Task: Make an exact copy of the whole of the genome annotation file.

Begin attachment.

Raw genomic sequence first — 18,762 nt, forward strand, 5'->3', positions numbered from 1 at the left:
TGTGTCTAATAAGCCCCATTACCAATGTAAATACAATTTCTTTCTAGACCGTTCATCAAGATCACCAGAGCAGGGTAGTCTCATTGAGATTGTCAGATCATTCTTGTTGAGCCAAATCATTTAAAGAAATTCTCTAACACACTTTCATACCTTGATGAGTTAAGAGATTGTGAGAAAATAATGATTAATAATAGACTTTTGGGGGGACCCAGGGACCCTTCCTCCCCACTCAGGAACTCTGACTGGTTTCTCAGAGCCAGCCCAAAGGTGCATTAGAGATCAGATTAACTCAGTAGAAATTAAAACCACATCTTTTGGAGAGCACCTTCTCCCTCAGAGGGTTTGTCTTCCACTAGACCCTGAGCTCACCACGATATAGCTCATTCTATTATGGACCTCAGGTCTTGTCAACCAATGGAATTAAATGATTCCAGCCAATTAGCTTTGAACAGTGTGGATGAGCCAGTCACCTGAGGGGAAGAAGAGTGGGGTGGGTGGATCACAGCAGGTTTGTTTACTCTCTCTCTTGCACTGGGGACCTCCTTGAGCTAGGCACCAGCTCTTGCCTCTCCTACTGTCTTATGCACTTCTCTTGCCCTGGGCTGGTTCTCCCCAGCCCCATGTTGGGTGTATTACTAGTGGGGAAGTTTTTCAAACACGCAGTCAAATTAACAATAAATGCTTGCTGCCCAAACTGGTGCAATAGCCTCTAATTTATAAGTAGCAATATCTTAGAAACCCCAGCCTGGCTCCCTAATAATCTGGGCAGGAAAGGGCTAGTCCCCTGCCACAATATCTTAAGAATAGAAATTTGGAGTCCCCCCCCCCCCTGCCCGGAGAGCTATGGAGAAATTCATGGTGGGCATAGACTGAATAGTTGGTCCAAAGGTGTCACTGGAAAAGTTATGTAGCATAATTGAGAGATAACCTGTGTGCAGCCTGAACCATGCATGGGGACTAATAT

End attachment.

Raw genomic sequence first — 18,762 nt, forward strand, 5'->3', positions numbered from 1 at the left:
TGTGTCTAATAAGCCCCATTACCAATGTAAATACAATTTCTTTCTAGACCGTTCATCAAGATCACCAGAGCAGGGTAGTCTCATTGAGATTGTCAGATCATTCTTGTTGAGCCAAATCATTTAAAGAAATTCTCTAACACACTTTCATACCTTGATGAGTTAAGAGATTGTGAGAAAATAATGATTAATAATAGACTTTTGGGGGGACCCAGGGACCCTTCCTCCCCACTCAGGAACTCTGACTGGTTTCTCAGAGCCAGCCCAAAGGTGCATTAGAGATCAGATTAACTCAGTAGAAATTAAAACCACATCTTTTGGAGAGCACCTTCTCCCTCAGAGGGTTTGTCTTCCACTAGACCCTGAGCTCACCACGATATAGCTCATTCTATTATGGACCTCAGGTCTTGTCAACCAATGGAATTAAATGATTCCAGCCAATTAGCTTTGAACAGTGTGGATGAGCCAGTCACCTGAGGGGAAGAAGAGTGGGGTGGGTGGATCACAGCAGGTTTGTTTACTCTCTCTCTTGCACTGGGGACCTCCTTGAGCTAGGCACCAGCTCTTGCCTCTCCTACTGTCTTATGCACTTCTCTTGCCCTGGGCTGGTTCTCCCCAGCCCCATGTTGGGTGTATTACTAGTGGGGAAGTTTTTCAAACACGCAGTCAAATTAACAATAAATGCTTGCTGCCCAAACTGGTGCAATAGCCTCTAATTTATAAGTAGCAATATCTTAGAAACCCCAGCCTGGCTCCCTAATAATCTGGGCAGGAAAGGGCTAGTCCCCTGCCACAATATCTTAAGAATAGAAATTTGGAGTCCCCCCCCCCCCTGCCCGGAGAGCTATGGAGAAATTCATGGTGGGCATAGACTGAATAGTTGGTCCAAAGGTGTCACTGGAAAAGTTATGTAGCATAATTGAGAGATAACCTGTGTGCAGCCTGAACCATGCATGGGGACTAATAT